Tools In The Toolbox

Dave LeBlanc is wondering if the fire service has become so infatuated with the tools, that we’ve forgotten about the problems.

The fire service is fascinated with acronyms. Some have been around for a while. PSI, GPM, and RIT are examples. Some others are new VSP and CRM for example. We are also fascinated with new ideas and techniques. We are focused on these new ideas to fix old problems. Maybe the problem is that we keep looking for solutions when we should just fix the problem.

Why do we constantly seek to fix our problems with solutions from other industries and services? Clearly there are some similarities in the issues we face and those faced by these others, but there really is no direct comparison. Very few risk management models allow for decisions to be made in the seconds we have to make them. Probably the closest comparison is the military, but even the military planning model requires more time and detail than we often have.

Are our attempts to make his job easier actually making it harder for him to make the necessary, tactical decisions that are expected of him?

Why are we constantly looking re-write existing industry standards, when the problem is that time and time again it is not the process that failed, but a failed application of the process? Almost every NIOSH report written has the same three things listed as contributing factors: Failure of ICS; Failure of Accountability; and Failure of Communication. These reports never say that the ICS system failed to manage the incident correctly, or that communications were timely and accurate but the firefighter was still killed. Time and time again these reports indicate that we have failed to implement the procedure or system, and that is what contributed to the line of duty death. Yet instead of looking at this and saying, “we need to train on ICS and do this better”, often the answer is “if we employ Crew Resource Management, all our problems will be solved.”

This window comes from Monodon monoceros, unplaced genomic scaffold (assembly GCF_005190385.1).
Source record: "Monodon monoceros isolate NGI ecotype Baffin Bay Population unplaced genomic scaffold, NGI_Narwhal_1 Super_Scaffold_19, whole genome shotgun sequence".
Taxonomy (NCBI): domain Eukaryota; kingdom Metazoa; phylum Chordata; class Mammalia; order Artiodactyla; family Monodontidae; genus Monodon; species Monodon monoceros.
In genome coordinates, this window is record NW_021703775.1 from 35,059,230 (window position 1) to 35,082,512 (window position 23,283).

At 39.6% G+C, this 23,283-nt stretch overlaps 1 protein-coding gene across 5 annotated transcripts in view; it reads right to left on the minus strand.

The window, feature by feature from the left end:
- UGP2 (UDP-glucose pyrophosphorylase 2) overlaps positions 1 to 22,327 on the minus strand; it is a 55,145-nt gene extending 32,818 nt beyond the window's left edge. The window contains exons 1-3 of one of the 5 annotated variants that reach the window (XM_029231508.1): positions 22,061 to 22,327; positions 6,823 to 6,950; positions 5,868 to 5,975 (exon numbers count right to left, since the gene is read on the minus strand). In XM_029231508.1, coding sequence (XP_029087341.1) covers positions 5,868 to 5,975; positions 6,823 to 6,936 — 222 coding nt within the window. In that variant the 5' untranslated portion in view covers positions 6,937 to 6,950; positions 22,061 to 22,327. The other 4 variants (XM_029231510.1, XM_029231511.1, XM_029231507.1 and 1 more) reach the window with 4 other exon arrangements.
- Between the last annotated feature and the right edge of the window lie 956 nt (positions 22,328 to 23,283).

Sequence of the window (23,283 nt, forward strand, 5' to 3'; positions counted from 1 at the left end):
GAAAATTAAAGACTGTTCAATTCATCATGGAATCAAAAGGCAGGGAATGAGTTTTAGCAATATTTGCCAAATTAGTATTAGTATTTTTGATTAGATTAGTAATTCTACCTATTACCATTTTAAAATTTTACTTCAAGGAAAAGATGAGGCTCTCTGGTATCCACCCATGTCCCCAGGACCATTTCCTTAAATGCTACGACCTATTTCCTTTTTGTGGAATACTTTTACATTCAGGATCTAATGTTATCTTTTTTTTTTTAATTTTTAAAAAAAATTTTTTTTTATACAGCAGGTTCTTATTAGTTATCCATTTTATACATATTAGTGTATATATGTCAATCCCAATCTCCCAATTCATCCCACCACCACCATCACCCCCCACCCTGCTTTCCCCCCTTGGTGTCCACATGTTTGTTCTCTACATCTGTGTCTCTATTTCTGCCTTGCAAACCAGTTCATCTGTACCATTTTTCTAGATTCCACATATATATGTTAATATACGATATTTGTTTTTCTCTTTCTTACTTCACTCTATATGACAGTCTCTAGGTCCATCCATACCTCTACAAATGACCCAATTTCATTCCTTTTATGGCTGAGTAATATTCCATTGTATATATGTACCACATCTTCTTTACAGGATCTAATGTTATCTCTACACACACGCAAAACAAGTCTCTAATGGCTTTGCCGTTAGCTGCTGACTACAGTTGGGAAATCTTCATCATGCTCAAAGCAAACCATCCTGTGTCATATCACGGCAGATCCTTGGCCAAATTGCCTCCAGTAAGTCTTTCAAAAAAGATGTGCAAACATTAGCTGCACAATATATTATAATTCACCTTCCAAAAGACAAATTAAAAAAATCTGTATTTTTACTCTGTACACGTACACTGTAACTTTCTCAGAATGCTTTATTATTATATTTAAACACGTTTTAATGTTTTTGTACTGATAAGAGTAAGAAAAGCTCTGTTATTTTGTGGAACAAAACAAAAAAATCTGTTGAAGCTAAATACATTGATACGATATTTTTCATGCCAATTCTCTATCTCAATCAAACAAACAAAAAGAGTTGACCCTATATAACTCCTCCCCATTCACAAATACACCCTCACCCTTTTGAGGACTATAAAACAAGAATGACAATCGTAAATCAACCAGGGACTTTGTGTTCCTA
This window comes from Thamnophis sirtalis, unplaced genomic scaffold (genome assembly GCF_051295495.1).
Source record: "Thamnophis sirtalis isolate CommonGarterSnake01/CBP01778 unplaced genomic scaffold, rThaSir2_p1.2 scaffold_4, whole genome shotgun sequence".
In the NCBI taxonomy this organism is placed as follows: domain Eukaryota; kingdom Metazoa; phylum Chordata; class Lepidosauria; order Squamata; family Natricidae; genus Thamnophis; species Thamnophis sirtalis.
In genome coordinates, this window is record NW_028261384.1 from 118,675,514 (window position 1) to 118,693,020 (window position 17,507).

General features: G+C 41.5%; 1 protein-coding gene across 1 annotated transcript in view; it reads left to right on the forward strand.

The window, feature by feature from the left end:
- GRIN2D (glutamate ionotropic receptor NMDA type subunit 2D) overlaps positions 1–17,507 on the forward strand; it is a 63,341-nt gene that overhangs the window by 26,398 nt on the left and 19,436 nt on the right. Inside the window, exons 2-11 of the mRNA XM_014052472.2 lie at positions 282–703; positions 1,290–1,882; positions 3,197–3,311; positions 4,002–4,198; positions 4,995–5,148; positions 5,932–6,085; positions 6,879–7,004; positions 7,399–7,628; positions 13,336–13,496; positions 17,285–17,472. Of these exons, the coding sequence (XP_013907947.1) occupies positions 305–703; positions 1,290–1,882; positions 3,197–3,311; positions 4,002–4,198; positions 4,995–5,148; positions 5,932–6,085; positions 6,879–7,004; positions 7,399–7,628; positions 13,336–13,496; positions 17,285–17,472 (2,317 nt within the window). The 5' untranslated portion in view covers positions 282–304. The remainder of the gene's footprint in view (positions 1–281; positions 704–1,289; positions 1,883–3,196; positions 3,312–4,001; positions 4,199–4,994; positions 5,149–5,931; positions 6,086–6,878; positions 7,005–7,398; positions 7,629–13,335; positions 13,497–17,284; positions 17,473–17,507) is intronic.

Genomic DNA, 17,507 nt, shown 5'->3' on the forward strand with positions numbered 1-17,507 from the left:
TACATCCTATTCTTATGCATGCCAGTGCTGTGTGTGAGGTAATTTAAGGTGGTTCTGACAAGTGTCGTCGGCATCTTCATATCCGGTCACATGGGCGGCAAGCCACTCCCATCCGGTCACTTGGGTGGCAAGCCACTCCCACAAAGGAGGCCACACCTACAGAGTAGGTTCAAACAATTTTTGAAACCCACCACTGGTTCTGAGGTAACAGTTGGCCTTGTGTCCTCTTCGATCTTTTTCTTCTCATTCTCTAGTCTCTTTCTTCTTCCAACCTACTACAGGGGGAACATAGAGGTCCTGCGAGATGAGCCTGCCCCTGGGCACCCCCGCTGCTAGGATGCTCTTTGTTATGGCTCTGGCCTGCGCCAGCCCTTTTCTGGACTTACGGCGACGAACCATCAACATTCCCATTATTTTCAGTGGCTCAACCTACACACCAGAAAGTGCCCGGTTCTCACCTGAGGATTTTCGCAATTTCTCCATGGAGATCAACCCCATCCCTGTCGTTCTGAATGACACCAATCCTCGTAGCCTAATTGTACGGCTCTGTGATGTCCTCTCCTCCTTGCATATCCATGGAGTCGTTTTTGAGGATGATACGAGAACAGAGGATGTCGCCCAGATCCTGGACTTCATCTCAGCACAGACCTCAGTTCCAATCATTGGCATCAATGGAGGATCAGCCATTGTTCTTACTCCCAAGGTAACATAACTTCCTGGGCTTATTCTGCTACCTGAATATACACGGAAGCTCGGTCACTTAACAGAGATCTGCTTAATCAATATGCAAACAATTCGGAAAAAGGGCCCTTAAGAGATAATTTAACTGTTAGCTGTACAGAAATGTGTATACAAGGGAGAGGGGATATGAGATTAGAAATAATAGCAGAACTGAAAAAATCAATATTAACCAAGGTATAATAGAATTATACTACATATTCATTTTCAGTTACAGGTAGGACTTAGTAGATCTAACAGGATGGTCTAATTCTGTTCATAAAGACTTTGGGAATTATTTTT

We seek to change things to add another tool to the toolbox, but are we burdening our people with so much information? Are we giving them too many tools? How many hammers does a carpenter really need? Does an electrician need to carry a plumbers’ torch too? Victim Survivability Profiling is one example. Clearly a concept, in fact a research project for the National Fire Academy EFO program by FDNY Capt Marsar, we are now being told that a failure to use VSP contributed to a Line of Duty Death in Homewood, Illinois[1]. Yet by Captain Marsar own words, it is a concept he is not 100% completely comfortable with and no practical applications of its use have yet been published [2].